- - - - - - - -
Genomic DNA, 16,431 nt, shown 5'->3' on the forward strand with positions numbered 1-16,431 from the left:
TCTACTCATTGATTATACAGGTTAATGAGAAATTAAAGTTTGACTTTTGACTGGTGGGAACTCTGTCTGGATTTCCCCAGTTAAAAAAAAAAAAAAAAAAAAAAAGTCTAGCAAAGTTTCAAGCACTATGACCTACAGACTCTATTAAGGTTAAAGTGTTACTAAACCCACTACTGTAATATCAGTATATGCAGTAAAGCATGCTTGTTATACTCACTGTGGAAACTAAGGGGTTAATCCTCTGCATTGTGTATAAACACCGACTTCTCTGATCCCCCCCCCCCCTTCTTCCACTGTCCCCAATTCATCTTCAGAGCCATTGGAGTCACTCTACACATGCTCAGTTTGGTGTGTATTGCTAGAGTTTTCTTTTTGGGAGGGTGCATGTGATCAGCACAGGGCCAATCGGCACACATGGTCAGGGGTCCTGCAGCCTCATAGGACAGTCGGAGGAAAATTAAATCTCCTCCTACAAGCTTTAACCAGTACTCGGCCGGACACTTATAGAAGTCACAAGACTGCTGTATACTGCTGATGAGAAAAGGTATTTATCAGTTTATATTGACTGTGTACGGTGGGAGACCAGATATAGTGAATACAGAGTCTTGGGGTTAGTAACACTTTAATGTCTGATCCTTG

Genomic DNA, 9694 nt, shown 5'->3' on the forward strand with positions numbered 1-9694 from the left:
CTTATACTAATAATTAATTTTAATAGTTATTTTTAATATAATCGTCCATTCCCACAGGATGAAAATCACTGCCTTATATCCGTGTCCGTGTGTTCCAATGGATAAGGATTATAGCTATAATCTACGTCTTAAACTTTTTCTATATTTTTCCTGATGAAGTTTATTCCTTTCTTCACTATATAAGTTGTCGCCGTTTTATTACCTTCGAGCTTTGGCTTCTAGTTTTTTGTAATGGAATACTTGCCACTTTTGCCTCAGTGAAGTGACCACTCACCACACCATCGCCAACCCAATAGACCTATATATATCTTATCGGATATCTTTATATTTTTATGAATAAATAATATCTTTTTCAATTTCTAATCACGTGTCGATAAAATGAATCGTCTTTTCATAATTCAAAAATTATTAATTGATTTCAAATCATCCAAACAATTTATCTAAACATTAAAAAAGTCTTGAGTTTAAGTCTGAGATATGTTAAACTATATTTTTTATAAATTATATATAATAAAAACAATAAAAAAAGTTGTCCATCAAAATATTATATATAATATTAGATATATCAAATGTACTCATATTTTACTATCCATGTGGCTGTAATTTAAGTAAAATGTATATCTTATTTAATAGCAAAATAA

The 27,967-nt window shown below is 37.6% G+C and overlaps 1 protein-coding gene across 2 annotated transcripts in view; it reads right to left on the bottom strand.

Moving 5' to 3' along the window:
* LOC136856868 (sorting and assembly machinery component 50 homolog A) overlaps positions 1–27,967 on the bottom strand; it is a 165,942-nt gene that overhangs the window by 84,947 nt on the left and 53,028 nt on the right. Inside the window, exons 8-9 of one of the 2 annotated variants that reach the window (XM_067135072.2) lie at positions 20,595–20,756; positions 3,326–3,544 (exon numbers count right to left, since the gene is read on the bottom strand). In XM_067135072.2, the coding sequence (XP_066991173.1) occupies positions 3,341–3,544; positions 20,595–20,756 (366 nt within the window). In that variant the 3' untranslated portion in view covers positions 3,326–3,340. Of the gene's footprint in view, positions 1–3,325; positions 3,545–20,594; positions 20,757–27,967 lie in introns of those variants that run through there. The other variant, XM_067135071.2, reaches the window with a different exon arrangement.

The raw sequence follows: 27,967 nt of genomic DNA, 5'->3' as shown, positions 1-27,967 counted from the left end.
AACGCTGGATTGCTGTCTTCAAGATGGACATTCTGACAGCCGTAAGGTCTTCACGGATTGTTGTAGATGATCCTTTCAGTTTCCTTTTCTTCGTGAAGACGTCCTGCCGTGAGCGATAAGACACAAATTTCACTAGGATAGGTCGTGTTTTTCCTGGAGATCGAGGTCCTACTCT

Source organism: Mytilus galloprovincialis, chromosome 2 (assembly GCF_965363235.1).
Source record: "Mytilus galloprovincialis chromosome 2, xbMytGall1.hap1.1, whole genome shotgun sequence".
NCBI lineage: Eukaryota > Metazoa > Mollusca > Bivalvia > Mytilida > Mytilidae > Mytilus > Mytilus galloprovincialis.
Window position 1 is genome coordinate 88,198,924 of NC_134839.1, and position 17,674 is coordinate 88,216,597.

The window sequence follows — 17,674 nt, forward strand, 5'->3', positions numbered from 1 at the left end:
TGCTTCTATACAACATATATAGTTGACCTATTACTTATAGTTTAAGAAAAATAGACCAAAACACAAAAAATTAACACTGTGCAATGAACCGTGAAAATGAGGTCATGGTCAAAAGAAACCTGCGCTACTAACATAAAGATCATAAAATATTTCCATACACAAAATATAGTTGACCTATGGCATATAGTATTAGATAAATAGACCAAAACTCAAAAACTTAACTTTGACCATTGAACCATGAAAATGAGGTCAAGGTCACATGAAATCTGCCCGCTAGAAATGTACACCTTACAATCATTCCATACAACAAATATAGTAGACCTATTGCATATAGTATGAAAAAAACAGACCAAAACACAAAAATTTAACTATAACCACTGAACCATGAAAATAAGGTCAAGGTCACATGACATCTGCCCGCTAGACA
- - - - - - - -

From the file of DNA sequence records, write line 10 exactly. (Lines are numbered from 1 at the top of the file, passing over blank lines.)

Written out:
Source organism: Mytilus galloprovincialis, chromosome 2 (assembly GCF_965363235.1).